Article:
Say it once more with me, there’s always something to stream. The time to watch is now, considering the majority of Americans are home on stay-at-home orders amid the coronavirus outbreak. To help curb the endless wandering through streaming apps, here’s a list of 10 music documentaries available on Netflix, Amazon Prime Video and YouTube. The selections range from highlighting specific artists and musical styles to seminal moments in popular music history.
“Bob Marley: LEGACY” (YouTube)
To celebrate Bob Marley’s 75th birthday anniversary, his estate is producing a docu-series published monthly on YouTube. The series features live covers of Marley songs by today’s artists, interviews with Marley’s family and friends and pristine archival footage. The episodes are just 20 minutes, making for a quick, informative watch. For more on Marley, check out “Who Shot the Sheriff,” for an in-depth look at the 1976 assasination attempt on his life.
“Clive Davis – The Soundtrack of Our Lives” (Netflix)
The brains behind the music business are just as important as the legendary artists we revere today. Clive Davis is a giant in this sense — the record executive that helped pave the way for a number of legends. Now 88 years old, Davis first entered the industry in 1965, going on to sign artists like Janis Joplin, Bruce Springsteen, Billy Joel and Pink Floyd. This insightful documentary highlights the turbulent life of a record producer through multiple eras of popular music.
“Festival Express” (for rent, $3.99 – Amazon Prime Video)
It’s the summer of 1970, and the Grateful Dead, Janis Joplin, The Band, Buddy Guy and others are traveling through Canada by train, jamming and partying. This really happened, and thankfully was captured on film. Originally dubbed the “Transcontinental Pop Festival,” the tour made stops in Toronto, Winnipeg and Calgary over a two week span. The documentary features interviews with tour musicians, archival jam session footage and concert clips.
“Jazz” – Ken Burns (Amazon Prime Video)
Amazon Prime Video has really improved its offerings over the last two years. Among its documentary options is “Jazz.” Acclaimed filmmaker, Ken Burns, helms the 10-episode series, chronicling the origins of the musical style, its key moments and pivotal changes. If you have access to Prime Video, make sure you add this to the watchlist. Burns and (any topic here) + free = must-watch.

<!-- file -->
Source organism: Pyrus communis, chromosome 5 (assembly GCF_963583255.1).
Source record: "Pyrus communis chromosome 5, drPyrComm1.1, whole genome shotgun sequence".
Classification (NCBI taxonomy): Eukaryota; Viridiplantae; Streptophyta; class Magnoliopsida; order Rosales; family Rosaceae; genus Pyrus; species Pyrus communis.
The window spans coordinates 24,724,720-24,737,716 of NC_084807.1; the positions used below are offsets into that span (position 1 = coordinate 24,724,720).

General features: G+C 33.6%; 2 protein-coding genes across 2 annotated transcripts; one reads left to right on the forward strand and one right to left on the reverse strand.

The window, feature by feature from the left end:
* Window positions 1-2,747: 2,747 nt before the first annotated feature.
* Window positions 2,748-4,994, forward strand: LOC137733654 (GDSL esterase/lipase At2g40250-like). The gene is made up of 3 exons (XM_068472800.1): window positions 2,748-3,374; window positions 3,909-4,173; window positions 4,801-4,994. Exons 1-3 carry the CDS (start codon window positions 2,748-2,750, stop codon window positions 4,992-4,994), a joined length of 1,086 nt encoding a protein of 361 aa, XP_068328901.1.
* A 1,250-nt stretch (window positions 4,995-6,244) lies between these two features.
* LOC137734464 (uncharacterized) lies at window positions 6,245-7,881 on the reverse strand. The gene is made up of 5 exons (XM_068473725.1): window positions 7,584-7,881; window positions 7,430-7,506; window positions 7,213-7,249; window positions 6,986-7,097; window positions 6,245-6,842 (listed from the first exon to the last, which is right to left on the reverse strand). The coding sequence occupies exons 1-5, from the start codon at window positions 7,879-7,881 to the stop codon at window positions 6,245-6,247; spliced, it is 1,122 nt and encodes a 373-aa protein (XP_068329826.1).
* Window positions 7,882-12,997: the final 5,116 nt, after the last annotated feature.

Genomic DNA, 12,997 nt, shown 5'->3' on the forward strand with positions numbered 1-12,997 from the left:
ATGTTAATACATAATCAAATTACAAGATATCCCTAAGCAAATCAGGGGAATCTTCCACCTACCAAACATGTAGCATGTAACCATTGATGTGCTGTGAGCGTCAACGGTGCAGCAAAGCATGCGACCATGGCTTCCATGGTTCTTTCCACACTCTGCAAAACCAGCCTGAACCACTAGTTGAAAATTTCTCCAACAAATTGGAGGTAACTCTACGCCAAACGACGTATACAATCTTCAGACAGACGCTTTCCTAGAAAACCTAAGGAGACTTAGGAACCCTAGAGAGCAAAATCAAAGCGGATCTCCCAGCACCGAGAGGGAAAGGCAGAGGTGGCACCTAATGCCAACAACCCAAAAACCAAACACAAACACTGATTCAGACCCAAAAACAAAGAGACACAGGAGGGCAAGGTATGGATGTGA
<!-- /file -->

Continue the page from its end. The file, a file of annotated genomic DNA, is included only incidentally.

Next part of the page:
“Long Strange Trip” (Amazon Prime Video)
Looking to explore a band you don’t know much about? Try “Long Strange Trip,” a well-rounded and immersive docu-series that highlights the Grateful Dead, its legacy and followers. Jam-packed with band interviews, the six-episode documentary covers the group’s San Francisco origins and 35-year touring career. It was well-received by critics and fans alike, though it doesn’t discuss later Grateful Dead incarnations (e.g. Dead & Company).
“Miles Davis: Birth of the Cool” (Netflix)
One of the best music documentaries available on Netflix, “Miles Davis: Birth of the Cool” is a fascinating look at one of history’s greatest artists. Like so many before and after him, Davis was undoubtedly a troubled figure. His struggles, however, never defined his musical output. This documentary provides an honest reflection of Davis’ life, one defined by constant innovation and notable obstacles.
“Rolling Thunder Revue” (Netflix)
By 1975, Bob Dylan was already a longtime king among folk/electric rock fans and artists. He released “Blood on the Tracks” in January 1975, and embarked on the now-famous Rolling Thunder Revue tour. This Martin Scorsese-directed film highlights the tour, interviews participants (Joan Baez, Roger McGuinn and more) and offers surprising access to the ever-mysterious Dylan.
“The Last Waltz” (Amazon Prime Video)
On Thanksgiving Day 1976, the folk-rock, boogie-Americana group The Band played at San Francisco’s Winterland Ballroom. It was a carefully-planned operation, with Martin Scorcese handling direction duties, supported by a team of what were then Hollywood’s best cinematographers. “The Last Waltz” captures the magic of that night, where musical guests appeared on an endless loop. Genres collided, and artists like Joni Mitchell, Neil Young, Bob Dylan, Eric Clapton and Muddy Waters appeared. To get a diverse mix of mid-1970s rock, watch this piece of music history.
“Tricky Dick and the Man in Black” (Netflix)
This isn’t a straightforward look at the life of Johnny Cash —this is an exploration of his values, decisions and legacy. The documentary highlights his highly-publicized relationship with President Richard Nixon. Part of Netflix’s ReMastered series, the film provides viewers with access to a different side of Cash’s often-misunderstood persona. Music aside, it’s a complex analysis of popular culture and celebrity politics.